Herbie Mann Comin' Home

Monday, November 19, 2007

Sharp Old Camera Eye

Sidney Lumet's Before The Devil Knows You're Dead seems destined not to be seen by many. The resolution of its story is too bleak, the tensions within the viewer too unrelenting. The performances are strong, and you continue to admire the actors who took on this project (P.S. Hoffman, Ethan Hawke, Marisa Tomei, Albert Finney).

Lumet, when I looked him up on imdb had -- and I didn't remember all of it -- a great many 'New York bleak' films to his credit, many of which I've watched again and again: the Fonda ones, 12 Angry Men and Fail Safe; the Pacino ones, Dog Day Afternoon and Serpico, not to mention Rod Steiger's classic The Pawnbroker.

Either black-and-white grit. Or liquidly-colored but glitzless NYC boroughed Americana.


Saturday, November 10, 2007

Great Man Gone

Mailer is dead. He seemed to go on, strongly, for a long time. When Charlie Rose asked him if he planned more novels, he said that he was in the research phase of one, a sequel to The Castle In The Forest, but that sometime or other 'the ping pong ball has to roll off the table'.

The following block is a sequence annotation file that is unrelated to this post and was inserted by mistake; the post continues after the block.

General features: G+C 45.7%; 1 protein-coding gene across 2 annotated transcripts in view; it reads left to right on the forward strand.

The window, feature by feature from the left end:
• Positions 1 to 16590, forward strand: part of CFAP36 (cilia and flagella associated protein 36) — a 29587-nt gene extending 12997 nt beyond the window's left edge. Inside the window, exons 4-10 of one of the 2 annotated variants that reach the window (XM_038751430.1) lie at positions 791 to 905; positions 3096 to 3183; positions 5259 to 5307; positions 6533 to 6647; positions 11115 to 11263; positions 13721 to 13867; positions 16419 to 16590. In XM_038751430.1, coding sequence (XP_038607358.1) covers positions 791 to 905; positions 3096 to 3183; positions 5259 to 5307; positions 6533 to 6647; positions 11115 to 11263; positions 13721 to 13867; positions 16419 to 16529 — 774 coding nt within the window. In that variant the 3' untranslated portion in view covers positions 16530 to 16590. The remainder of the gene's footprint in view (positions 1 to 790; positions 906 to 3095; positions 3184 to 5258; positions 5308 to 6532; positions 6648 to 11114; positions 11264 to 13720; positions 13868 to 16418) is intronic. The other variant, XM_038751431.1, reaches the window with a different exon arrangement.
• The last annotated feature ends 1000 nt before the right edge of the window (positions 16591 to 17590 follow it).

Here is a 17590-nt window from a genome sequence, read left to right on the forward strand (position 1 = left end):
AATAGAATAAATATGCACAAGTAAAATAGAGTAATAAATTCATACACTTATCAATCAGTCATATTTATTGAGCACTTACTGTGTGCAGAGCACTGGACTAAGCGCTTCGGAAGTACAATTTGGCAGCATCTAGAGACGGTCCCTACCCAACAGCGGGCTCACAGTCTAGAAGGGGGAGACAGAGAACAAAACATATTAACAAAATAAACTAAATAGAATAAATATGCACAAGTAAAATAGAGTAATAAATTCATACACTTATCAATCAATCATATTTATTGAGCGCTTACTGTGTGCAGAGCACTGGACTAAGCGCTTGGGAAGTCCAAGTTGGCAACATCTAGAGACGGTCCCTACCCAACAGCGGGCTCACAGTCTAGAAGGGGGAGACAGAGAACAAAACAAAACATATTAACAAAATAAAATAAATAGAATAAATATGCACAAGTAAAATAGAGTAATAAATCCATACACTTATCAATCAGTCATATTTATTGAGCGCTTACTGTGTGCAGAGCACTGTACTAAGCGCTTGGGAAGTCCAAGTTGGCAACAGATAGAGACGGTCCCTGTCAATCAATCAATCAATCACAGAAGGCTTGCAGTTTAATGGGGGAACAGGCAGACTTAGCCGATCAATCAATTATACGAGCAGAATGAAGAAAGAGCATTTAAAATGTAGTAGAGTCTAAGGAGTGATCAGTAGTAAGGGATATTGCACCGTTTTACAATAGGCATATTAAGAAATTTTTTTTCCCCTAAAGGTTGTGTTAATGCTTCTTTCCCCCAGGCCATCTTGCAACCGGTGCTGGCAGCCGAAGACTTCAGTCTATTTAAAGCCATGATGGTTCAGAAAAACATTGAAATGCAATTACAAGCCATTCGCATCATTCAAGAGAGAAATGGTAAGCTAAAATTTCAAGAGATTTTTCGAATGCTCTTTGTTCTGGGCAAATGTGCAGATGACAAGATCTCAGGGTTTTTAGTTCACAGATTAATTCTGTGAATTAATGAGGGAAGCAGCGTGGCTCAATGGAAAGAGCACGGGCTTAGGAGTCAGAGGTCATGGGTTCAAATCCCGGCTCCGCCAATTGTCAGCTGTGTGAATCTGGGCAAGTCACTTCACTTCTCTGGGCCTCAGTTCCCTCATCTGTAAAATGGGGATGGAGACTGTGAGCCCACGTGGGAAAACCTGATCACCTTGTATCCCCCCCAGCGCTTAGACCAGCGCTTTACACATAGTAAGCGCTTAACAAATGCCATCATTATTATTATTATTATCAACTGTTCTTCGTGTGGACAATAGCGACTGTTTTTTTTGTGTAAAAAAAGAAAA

He's been a fixture, a kind of courageous mind, a self-confessed 'joker in the pack', shamed by some of his own actions, but always available to take responsibility and not make excuses. I think those who may see him as a loose cannon, a self-publicizing bull, miss the point of his nature. He lived in the existentialist time, and knew his Frenchmen. He engaged with the politics and social ethics of his time through his novels and other prose.

For people who see 'intellectuals' as ivory tower types, Mailer put them to the lie. He 'acted' -- as in taking on roles and as in taking public positions. There was an old-fashionedness to him, a sense of honor. Physical risk, boxing, would prove courage. He would fight men. He would challenge women to accept gallantry when they clearly saw it as clownish condescension. However ill-accepted, these actions, even at their worst, aimed at virtue.

Not much has been said of his religiosity, and I may take that subject on later. For now, it's worth noticing that he saw God as he would see a character in a novel -- a Being whose development is not entirely decided. Mankind itself may be the 'road agent' in that universe, discovering what to do at every rut and stone and bad rooming house meal.

Thank you, Norman.